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Last Updated on May 6, 2015, by eNotes Editorial. Word Count: 1073

The third-person omniscient narrator of this brief tale opens the story with a compressed exposition of Arnold’s character and background. The shoemaker is a proud man, recognized by the villagers for his “undefeated stubbornness,” his “unrelenting cantankerousness,” and his “readiness for confrontation.” No one contests his freely expressed opinions; he...

(The entire section contains 1073 words.)

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The third-person omniscient narrator of this brief tale opens the story with a compressed exposition of Arnold’s character and background. The shoemaker is a proud man, recognized by the villagers for his “undefeated stubbornness,” his “unrelenting cantankerousness,” and his “readiness for confrontation.” No one contests his freely expressed opinions; he is master of his world, the shoemaker’s shop. So difficult to live with is Arnold that, years before, his wife and three children “had moved not only out of his house but out of the village.” Maintaining his solitary pride, Arnold refuses to accept even his own sexual needs, admiring but resisting village girls in a “testing relationship of antagonism and desire.” Young men in the village fare no better; his apprentices never satisfy him, and they can seldom tolerate him long enough to learn the trade.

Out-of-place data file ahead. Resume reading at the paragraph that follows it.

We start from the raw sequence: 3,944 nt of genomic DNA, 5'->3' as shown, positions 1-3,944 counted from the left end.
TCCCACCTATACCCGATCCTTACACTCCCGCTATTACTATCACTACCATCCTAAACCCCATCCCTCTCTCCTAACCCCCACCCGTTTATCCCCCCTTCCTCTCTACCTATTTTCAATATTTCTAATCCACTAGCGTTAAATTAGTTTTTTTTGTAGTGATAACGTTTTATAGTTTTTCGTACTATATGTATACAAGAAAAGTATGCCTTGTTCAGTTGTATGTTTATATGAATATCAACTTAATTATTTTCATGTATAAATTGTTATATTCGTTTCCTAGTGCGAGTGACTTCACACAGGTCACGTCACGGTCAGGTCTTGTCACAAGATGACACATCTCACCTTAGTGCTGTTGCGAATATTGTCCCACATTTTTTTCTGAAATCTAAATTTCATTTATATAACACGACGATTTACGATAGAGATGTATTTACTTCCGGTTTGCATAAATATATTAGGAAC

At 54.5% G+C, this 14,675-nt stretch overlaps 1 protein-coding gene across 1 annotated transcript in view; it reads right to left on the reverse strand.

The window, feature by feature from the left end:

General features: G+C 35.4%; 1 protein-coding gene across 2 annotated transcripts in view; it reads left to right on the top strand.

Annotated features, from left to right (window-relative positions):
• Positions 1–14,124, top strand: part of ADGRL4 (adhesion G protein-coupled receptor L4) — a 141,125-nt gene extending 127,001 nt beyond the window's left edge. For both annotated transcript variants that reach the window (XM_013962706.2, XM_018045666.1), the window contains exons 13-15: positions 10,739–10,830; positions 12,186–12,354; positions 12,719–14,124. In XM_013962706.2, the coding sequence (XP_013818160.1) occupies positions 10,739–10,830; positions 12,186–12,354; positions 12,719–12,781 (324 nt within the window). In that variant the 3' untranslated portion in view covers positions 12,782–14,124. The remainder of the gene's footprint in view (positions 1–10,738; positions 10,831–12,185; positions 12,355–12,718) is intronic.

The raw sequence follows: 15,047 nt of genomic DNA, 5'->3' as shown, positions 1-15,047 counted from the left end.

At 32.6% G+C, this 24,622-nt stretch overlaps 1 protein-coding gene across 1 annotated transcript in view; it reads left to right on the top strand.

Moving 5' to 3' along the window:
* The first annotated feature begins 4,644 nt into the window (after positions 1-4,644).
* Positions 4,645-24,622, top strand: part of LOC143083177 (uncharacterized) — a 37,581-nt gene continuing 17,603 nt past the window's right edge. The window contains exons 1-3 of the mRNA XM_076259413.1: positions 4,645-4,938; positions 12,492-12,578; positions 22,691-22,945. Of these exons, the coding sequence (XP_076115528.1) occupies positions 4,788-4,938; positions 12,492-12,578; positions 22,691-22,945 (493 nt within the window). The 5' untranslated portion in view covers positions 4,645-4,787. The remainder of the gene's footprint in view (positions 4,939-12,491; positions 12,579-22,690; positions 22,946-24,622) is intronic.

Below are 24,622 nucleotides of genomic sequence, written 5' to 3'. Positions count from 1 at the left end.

The village is shocked, then, when Arnold hires—and retains—Norbert, who is a drifter, drinker, and gambler. He disappears from the shop for weeks at a time, but Arnold always takes him back, albeit with a severe scolding. He steals money, providing his friends with free shoes and drinking sprees. In short, Norbert is “so indisputably in the wrong” that he is “exactly the sort of person that one did not expect Arnold to tolerate for more than five minutes.” This puzzling about-face in Arnold’s attitude leads the villagers to believe that Arnold wishes to demonstrate “one of his rare qualities, compassion.” Whenever Arnold welcomes Norbert back to his shop, Arnold basks in a self-congratulatory “idea of his own goodness,” feeling that no one in the world is “more generous a man than he.”

Norbert, however, does have redeeming qualities beyond those of his zest for spontaneous revelry. He works hard when he works. Having left the shop for a piece of ice two weeks before Christmas, Norbert did not return for three weeks; yet on New Year’s Eve, when others would not have bothered to return, Norbert is back and “working like a machine to get people’s shoes ready.” Arnold admires Norbert for being “faithful,” for returning on “Old Year’s Day” to finish repairs due before New Year’s Day. He does not scold him, deciding that Norbert “shows appreciation” for him. Appreciation, Arnold thinks ironically, is all too rare an attribute among people.